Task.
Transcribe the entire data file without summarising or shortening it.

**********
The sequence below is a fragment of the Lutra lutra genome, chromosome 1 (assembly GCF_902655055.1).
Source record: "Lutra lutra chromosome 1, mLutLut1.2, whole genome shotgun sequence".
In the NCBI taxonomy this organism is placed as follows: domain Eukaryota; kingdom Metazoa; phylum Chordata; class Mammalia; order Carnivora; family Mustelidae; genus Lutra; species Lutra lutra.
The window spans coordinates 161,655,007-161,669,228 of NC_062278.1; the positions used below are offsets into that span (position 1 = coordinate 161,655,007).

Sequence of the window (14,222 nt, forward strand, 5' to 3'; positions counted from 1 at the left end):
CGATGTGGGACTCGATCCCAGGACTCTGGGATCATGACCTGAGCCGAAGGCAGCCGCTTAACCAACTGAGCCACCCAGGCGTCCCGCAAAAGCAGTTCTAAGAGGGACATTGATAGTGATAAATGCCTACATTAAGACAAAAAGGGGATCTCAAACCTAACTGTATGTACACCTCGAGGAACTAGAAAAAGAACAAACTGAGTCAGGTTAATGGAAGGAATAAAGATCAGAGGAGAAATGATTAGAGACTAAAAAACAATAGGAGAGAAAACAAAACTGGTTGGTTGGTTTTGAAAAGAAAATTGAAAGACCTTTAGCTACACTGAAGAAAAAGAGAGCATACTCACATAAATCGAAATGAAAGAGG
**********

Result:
The sequence below is a fragment of the Lutra lutra genome, chromosome 1 (assembly GCF_902655055.1).
Source record: "Lutra lutra chromosome 1, mLutLut1.2, whole genome shotgun sequence".
In the NCBI taxonomy this organism is placed as follows: domain Eukaryota; kingdom Metazoa; phylum Chordata; class Mammalia; order Carnivora; family Mustelidae; genus Lutra; species Lutra lutra.
The window spans coordinates 161,655,007-161,669,228 of NC_062278.1; the positions used below are offsets into that span (position 1 = coordinate 161,655,007).

Sequence of the window (14,222 nt, forward strand, 5' to 3'; positions counted from 1 at the left end):
CGATGTGGGACTCGATCCCAGGACTCTGGGATCATGACCTGAGCCGAAGGCAGCCGCTTAACCAACTGAGCCACCCAGGCGTCCCGCAAAAGCAGTTCTAAGAGGGACATTGATAGTGATAAATGCCTACATTAAGACAAAAAGGGGATCTCAAACCTAACTGTATGTACACCTCGAGGAACTAGAAAAAGAACAAACTGAGTCAGGTTAATGGAAGGAATAAAGATCAGAGGAGAAATGATTAGAGACTAAAAAACAATAGGAGAGAAAACAAAACTGGTTGGTTGGTTTTGAAAAGAAAATTGAAAGACCTTTAGCTACACTGAAGAAAAAGAGAGCATACTCACATAAATCGAAATGAAAGAGG